A Continent of Villages, to 1500 
Web Links on Early Americans 

The Web is full of information about Early American History. Below are some interesting sites related to pre-colonial civilizations. As you link to the sites, compare and contrast the information on the site with what you have learned in class, from the textbook and from other sources you have read.

  • Smithsonian Institution Research Information System

  • A serious research tool for finding books and documents in the Smithsonian Institution collections. Type "s=Indians of North America" for Native American resources.
  • Human Evolution

  • An experimental software package demonstrating how humans evolved. Requires Netscape browser version 2.0 or higher, and Macromedia Shockwave plug-in.
  • The West: Time Line, to 1500

  • Part of the site to the PBS series "The West" first shown Sept. 1996.
  • THE WEST Episode One "The People (to 1806)"

  • Brief summary of episode one of the PBS series, including pictures, text, and quotations.
  • Native vs. White American Values

  • Text only, but brief and to-the-point. Opinionated, but thoughtful.
  • Mesoamerican Culture

  • Two dozen photos of pre-Columbian Mexican ruins. Text in Spanish.
  • Mayan Culture: Past & Present

  • Comprehensive coverage of an ancient Mesoamerican culture, mostly text but well-rounded.
  • Oneida Indian Nation Exhibits (Northeast)

  • Wampum, bead work, and other artistic forms on exhibit at the Oneida Nation's Cultural Center in New York State. The Oneida are one of the five great tribes that formed the famous Iroquois Confederacy
  • Native American Indians (Southeast) Pow-Wow information

  • Includes pictures from a Cherokee Pow-Wow, etiquette, and other information.
  • The Hopewell Culture (Mississippian)

  • Brief but informative text about this mound-building culture, with a photo of a mound and a useful short bibliography.
  • North Georgia Indians Moundbuilders (Mississippian)

  • The ancestors of the Creek tribe were mound-builders in what is now northern Georgia. A brief but interesting description of mound-building culture that persisted until the arrival of Europeans.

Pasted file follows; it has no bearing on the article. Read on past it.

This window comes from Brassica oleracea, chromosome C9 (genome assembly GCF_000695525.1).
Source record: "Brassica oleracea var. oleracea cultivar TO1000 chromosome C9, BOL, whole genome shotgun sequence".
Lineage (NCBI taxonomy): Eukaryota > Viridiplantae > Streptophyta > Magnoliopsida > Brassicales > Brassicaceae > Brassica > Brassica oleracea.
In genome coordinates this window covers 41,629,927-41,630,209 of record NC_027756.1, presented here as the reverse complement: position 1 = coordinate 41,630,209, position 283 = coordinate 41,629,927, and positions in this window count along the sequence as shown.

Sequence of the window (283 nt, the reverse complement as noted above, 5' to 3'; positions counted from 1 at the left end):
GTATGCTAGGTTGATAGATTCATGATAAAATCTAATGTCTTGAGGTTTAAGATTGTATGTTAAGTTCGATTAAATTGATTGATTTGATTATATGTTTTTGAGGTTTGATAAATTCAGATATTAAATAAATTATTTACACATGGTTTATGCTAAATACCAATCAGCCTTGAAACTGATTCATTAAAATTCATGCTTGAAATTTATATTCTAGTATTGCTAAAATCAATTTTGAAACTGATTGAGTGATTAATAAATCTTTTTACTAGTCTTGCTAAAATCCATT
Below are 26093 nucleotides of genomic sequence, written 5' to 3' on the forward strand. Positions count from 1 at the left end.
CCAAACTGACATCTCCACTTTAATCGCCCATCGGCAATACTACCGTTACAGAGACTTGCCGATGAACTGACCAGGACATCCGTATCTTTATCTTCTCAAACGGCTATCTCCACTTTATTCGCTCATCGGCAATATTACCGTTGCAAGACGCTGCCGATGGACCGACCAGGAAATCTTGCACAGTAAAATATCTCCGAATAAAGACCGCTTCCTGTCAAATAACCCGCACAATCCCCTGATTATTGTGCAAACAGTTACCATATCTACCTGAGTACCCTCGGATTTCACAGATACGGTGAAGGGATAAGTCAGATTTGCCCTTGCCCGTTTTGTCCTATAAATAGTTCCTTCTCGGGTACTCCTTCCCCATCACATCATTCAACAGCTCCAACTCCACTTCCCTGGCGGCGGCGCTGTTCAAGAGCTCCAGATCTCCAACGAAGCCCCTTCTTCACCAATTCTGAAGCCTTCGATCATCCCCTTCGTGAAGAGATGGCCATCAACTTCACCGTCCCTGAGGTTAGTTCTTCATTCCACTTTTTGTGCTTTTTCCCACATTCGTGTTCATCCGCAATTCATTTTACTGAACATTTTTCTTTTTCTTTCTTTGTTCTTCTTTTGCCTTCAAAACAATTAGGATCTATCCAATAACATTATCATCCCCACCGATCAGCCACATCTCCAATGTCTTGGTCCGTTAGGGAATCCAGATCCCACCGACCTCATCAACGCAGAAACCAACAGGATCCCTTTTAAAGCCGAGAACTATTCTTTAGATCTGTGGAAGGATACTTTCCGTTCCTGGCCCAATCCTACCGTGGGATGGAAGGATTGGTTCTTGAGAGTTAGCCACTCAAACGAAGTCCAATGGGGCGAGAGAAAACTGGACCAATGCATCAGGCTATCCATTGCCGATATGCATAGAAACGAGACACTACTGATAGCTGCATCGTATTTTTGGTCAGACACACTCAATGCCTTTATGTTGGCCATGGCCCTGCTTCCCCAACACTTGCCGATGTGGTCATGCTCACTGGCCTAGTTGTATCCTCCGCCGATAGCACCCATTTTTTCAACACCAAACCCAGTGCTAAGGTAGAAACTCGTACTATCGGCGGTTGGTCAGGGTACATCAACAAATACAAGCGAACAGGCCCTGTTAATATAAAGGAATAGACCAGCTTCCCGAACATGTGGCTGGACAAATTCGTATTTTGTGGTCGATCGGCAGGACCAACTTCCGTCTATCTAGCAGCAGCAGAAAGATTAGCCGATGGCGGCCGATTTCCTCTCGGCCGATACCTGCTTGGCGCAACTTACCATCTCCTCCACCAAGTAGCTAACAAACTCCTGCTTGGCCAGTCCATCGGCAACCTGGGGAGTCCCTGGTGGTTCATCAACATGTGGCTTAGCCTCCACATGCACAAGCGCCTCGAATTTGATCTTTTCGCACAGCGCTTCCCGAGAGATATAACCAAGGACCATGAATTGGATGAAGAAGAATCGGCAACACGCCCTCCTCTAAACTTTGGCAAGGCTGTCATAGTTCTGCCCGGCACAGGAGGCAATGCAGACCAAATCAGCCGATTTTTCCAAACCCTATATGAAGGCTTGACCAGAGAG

• Cahokia

  • The largest mound-builder city-state in what became the U.S. and Canada.
  • Story Robes: Pictograph Robes of the Plains First Nations

  • Among Plains tribes, drawings on hides were made by the tribe's historian to serve as textbooks. They recorded stories of battles, horse raids, and other notable events. This site provides photographs of these "robes."
  • Traditional Native Maple Sugar: Great Lakes Ojibwe/Chippewa Tribe

  • Illustrated history, myth, and methods of sugar production, and how essential natural maple sugar was to the Ojibwe diet.
  • Lakota Star Knowledge 2, Constellations, Names, Maps

  • Lakota / Sioux tribe stargazing folklore. This links to a larger site dealing with Native astronomy.
  • Anasazi and Native Cultures in the Southwest

  • Large site with plenty of text information and some very nice photos of Anasazi ruins, but be prepared to wait awhile to get them!
  • Anasazi Cliff Palace Tour

  • Part of the Mesa Verde National Park official website. Take the tour by clicking on every colored link you see on each page (except for the CD-ROM advertisement!).
  • Anasazi "Great Kiva" 3-D Model

  • Take a virtual tour through a reconstructed Kiva, the central religious and social building in an Anasazi pueblo town. Works best with QuickTime and QT-VR browser plug-ins, but a still-photo version can be viewed without them.